FBIC research-backed ChronoGrill is firing up great results for Gastronomous


Fire up the grill because Gastronomous, an industry-leading automation firm focused on transforming the food service perspective by pioneering a network of interconnected smart appliances – culminating in fully autonomous kitchens – has a new open flame grill. Known as the ChronoGrill, it’s sure to supply the classic grill marks you know and love on your favourite burger, thanks to the Food & Beverage Innovation Centre (FBIC).

From the initial design process to the final product testing, Gastronomous’ products are developed to speed of service while maintaining the highest quality consistency for customers every time.

Cara Szalay, Business Operations Lead with Gastronomous, wanted to work with Niagara College to evaluate the performance of the Gastronomous developed autonomous Open Flame Grill, also known as the ChronoGrill, against competing fast food grills.

After a simple Google search, Cara initially reached out to Amy Proulx, Professor and Academic Program Coordinator for the Culinary Innovation and Food Technology Programs; Amy suggested she work with FBIC to get their testing completed.

Right away, Cara was having discussions with Ana Cristina Vega-Lugo, PhD, Scientific Manager, FBIC and David DiPietro, Manager, Business Development, to discuss the scope of the project, alongside what solutions they were aiming to achieve.

The testing was conducted at the Gastronomous warehouse by the FBIC team, led by Stephanie Skotidas, Research & Development Technologist, and several student research assistants.

When they came onsite, Cara’s team made the experience as consistent as possible each time, so that meant using the same types of patties, cooked on the exact same grills, and more.

Key quality and sensory parameters were measured and evaluated by the research team on several brands and types of patties. After performing numerous tests, FBIC provided valuable data that helped Gastronomous further commercialize their grill.

“The testing conducted under specific evaluation methods is important for industry impact because the findings indicate how different grilling methods not only impact the consumer experience of the final product, but the user experience of the employee/operator using different cooking equipment.   said Cara.

Getting to see the students in action was another part of the project that stood out to Cara. “We were thrilled to see the students in action and see how eager they were to conduct this study. They are learning in front of your eyes, so it makes it unique,” she added.

“The testing conducted under specific evaluation methods is important for industry impact because the findings indicate how different grilling methods not only impact the consumer experience of the final product, but the user experience of employee/operator using different cooking equipment.”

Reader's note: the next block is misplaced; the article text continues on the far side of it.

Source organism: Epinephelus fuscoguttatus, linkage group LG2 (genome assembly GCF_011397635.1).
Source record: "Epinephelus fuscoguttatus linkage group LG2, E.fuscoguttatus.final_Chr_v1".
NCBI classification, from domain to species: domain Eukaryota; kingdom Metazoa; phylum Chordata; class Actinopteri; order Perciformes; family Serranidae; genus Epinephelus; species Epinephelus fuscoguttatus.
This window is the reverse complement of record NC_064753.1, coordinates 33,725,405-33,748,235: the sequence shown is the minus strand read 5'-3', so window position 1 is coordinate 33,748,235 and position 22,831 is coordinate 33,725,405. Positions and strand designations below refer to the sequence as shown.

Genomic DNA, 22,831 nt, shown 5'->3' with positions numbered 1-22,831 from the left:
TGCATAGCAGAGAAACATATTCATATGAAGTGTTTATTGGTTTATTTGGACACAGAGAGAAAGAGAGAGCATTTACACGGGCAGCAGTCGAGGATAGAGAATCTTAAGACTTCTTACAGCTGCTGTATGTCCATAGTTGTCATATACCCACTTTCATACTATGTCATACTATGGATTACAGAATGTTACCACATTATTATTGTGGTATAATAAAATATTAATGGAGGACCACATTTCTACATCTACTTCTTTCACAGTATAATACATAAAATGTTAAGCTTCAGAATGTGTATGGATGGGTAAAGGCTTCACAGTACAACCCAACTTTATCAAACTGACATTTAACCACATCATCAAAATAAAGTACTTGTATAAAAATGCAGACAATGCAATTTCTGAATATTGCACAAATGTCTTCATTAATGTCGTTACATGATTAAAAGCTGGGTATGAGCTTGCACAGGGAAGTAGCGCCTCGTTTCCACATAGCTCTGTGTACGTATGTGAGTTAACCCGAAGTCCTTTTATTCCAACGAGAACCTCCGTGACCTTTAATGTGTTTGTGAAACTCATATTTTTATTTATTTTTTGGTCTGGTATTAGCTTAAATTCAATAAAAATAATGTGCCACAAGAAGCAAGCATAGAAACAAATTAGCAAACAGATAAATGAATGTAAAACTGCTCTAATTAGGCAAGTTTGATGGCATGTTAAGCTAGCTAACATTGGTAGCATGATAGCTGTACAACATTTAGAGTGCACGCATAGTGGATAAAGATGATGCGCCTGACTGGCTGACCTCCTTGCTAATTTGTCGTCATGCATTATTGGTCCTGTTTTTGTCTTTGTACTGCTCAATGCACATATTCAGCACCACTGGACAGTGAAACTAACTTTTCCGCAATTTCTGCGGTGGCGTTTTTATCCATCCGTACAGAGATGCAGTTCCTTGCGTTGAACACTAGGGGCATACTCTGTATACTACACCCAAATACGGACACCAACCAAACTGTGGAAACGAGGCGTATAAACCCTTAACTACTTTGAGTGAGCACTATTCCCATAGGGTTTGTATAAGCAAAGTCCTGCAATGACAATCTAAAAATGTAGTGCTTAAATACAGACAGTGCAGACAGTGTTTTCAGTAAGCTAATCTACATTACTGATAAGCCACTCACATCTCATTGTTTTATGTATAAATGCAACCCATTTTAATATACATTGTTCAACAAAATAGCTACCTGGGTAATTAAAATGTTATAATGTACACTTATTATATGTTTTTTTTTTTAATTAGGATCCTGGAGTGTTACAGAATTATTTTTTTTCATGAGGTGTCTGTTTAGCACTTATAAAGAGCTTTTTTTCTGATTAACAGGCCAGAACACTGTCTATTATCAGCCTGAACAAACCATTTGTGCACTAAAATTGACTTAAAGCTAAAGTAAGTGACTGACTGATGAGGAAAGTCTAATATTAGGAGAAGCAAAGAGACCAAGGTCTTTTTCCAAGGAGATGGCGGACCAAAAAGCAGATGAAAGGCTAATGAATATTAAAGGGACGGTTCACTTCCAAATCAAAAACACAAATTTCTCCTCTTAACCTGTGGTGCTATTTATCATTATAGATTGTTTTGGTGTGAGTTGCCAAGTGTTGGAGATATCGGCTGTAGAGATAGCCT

– Cara Szalay, Business Operations Lead, Gastronomous

For Gastronomous, the value in having FBIC conduct research like this is how it enables quick service restaurants to make informed decisions about different equipment and processes, while maintaining high standards of quality and consistency. It also ties into one of the company’s core values: process improvement Continuous testing and optimizing of the cooking processes can lead to improved methods, enhancing product quality and operational efficiency, which all leads to happy customers and higher sales.

“This kind of testing can also reveal which grills are more durable or require less maintenance, not to mention the consumer side of things – the taste and preferences and understanding how different grills and cooking methods impact the flavour,” said Cara.

To top it all off, after two years of project development, Gastronomous recently publicly announced their partnership by testing state-of-the-art automation of the “flame grill” at select Harvey’s restaurants across Ontario called the ChronoGrill.

Working with Gastronomous to evaluate their ChronoGrill was a great experience for our FBIC team. Using our Texture Analyzer, we were able to provide meaningful data on the effects different cooking methods had on various types of beef patties and combine it with sensory evaluation from our trained Research Assistants to help pinpoint how the ChronoGrill was performing and where improvements could be made,” said Stephanie.

Project intake is ongoing for our FBIC team. If you have an innovation challenge, we’ve got the solution. Start the conversation with us today. For research and development partnership opportunities, contact David DiPietro, Manager, Business Development, at [email protected].

This project has been made possible through the Natural Sciences & Engineering Research Council of Canada (NSERC).